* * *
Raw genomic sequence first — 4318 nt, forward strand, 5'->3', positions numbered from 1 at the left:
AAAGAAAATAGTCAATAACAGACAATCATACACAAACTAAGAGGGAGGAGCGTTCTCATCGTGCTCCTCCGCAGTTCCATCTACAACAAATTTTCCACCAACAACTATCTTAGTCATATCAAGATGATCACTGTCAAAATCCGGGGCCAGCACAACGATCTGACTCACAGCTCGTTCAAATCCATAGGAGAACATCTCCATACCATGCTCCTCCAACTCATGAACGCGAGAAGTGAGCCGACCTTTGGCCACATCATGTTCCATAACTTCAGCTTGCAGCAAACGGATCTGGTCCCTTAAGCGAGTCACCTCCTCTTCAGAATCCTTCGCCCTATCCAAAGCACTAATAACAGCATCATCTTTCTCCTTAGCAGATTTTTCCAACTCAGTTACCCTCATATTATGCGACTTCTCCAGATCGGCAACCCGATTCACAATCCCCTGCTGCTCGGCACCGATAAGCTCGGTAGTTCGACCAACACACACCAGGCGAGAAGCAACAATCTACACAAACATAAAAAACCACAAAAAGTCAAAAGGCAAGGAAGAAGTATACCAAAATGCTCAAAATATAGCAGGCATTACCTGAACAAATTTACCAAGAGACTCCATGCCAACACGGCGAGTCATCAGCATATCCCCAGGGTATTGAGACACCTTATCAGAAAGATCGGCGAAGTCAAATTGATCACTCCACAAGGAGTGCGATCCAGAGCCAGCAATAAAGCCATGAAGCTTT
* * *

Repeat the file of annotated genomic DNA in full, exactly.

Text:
Raw genomic sequence first — 4318 nt, forward strand, 5'->3', positions numbered from 1 at the left:
AAAGAAAATAGTCAATAACAGACAATCATACACAAACTAAGAGGGAGGAGCGTTCTCATCGTGCTCCTCCGCAGTTCCATCTACAACAAATTTTCCACCAACAACTATCTTAGTCATATCAAGATGATCACTGTCAAAATCCGGGGCCAGCACAACGATCTGACTCACAGCTCGTTCAAATCCATAGGAGAACATCTCCATACCATGCTCCTCCAACTCATGAACGCGAGAAGTGAGCCGACCTTTGGCCACATCATGTTCCATAACTTCAGCTTGCAGCAAACGGATCTGGTCCCTTAAGCGAGTCACCTCCTCTTCAGAATCCTTCGCCCTATCCAAAGCACTAATAACAGCATCATCTTTCTCCTTAGCAGATTTTTCCAACTCAGTTACCCTCATATTATGCGACTTCTCCAGATCGGCAACCCGATTCACAATCCCCTGCTGCTCGGCACCGATAAGCTCGGTAGTTCGACCAACACACACCAGGCGAGAAGCAACAATCTACACAAACATAAAAAACCACAAAAAGTCAAAAGGCAAGGAAGAAGTATACCAAAATGCTCAAAATATAGCAGGCATTACCTGAACAAATTTACCAAGAGACTCCATGCCAACACGGCGAGTCATCAGCATATCCCCAGGGTATTGAGACACCTTATCAGAAAGATCGGCGAAGTCAAATTGATCACTCCACAAGGAGTGCGATCCAGAGCCAGCAATAAAGCCATGAAGCTTT